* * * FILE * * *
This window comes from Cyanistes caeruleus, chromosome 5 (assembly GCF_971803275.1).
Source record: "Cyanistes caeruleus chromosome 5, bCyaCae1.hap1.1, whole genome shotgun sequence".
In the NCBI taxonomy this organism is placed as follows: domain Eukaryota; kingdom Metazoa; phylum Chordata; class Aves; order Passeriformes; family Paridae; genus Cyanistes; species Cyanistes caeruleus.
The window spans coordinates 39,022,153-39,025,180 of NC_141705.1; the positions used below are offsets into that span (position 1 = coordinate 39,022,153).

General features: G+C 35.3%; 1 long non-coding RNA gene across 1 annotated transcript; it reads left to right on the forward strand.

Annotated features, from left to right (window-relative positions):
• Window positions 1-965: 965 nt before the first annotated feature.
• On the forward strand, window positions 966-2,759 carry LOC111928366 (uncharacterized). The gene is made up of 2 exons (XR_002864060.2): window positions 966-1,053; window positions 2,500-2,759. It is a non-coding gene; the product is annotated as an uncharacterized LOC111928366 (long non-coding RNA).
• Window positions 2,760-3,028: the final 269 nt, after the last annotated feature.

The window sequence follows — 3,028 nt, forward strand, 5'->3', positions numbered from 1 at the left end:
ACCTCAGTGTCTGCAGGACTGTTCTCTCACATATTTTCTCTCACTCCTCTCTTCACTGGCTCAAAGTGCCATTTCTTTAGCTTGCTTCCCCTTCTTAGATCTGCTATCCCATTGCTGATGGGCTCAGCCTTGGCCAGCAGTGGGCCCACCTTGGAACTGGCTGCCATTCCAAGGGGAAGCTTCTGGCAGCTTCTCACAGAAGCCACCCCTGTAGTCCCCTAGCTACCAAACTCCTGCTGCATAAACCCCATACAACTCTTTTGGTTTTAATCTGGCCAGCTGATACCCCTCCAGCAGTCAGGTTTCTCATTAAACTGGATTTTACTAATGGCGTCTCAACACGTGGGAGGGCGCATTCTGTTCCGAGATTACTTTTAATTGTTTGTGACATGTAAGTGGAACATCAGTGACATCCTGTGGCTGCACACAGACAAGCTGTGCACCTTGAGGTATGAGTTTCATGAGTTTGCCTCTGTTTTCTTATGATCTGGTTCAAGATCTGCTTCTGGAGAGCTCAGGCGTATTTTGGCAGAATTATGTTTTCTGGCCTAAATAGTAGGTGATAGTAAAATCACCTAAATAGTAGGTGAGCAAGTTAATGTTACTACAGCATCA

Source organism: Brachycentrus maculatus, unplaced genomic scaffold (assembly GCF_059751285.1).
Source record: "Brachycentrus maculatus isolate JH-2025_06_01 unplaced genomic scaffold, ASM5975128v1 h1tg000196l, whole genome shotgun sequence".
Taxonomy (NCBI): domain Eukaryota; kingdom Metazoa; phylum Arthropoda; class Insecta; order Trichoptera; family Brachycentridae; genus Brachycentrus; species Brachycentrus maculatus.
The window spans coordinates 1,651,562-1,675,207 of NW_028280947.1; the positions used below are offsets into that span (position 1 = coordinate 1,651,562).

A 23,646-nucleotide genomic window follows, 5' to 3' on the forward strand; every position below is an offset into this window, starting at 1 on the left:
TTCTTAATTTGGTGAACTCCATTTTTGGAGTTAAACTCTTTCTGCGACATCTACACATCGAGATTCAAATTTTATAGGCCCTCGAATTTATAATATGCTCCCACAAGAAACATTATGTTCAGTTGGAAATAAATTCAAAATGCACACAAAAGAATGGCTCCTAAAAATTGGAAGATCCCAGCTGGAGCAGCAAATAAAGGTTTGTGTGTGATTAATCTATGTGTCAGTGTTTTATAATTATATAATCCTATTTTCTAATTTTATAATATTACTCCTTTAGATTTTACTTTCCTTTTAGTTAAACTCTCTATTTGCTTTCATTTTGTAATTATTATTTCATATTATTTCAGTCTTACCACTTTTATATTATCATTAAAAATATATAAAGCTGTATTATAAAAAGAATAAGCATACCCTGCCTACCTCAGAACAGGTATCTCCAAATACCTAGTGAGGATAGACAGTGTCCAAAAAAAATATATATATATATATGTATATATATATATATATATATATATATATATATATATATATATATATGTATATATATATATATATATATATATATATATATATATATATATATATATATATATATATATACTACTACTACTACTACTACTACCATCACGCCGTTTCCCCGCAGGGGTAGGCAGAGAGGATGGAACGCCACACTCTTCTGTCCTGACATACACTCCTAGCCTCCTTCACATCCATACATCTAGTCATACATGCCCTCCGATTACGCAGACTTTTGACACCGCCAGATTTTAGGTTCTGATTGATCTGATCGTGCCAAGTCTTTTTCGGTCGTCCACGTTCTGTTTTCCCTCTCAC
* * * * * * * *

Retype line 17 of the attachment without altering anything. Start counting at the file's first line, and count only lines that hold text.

TTCTTAATTTGGTGAACTCCATTTTTGGAGTTAAACTCTTTCTGCGACATCTACACATCGAGATTCAAATTTTATAGGCCCTCGAATTTATAATATGCTCCCACAAGAAACATTATGTTCAGTTGGAAATAAATTCAAAATGCACACAAAAGAATGGCTCCTAAAAATTGGAAGATCCCAGCTGGAGCAGCAAATAAAGGTTTGTGTGTGATTAATCTATGTGTCAGTGTTTTATAATTATATAATCCTATTTTCTAATTTTATAATATTACTCCTTTAGATTTTACTTTCCTTTTAGTTAAACTCTCTATTTGCTTTCATTTTGTAATTATTATTTCATATTATTTCAGTCTTACCACTTTTATATTATCATTAAAAATATATAAAGCTGTATTATAAAAAGAATAAGCATACCCTGCCTACCTCAGAACAGGTATCTCCAAATACCTAGTGAGGATAGACAGTGTCCAAAAAAAATATATATATATATATGTATATATATATATATATATATATATATATATATATATATATATATATGTATATATATATATATATATATATATATATATATATATATATATATATATATATATATATATACTACTACTACTACTACTACTACCATCACGCCGTTTCCCCGCAGGGGTAGGCAGAGAGGATGGAACGCCACACTCTTCTGTCCTGACATACACTCCTAGCCTCCTTCACATCCATACATCTAGTCATACATGCCCTCCGATTACGCAGACTTTTGACACCGCCAGATTTTAGGTTCTGATTGATCTGATCGTGCCAAGTCTTTTTCGGTCGTCCACGTTCTGTTTTCCCTCTCAC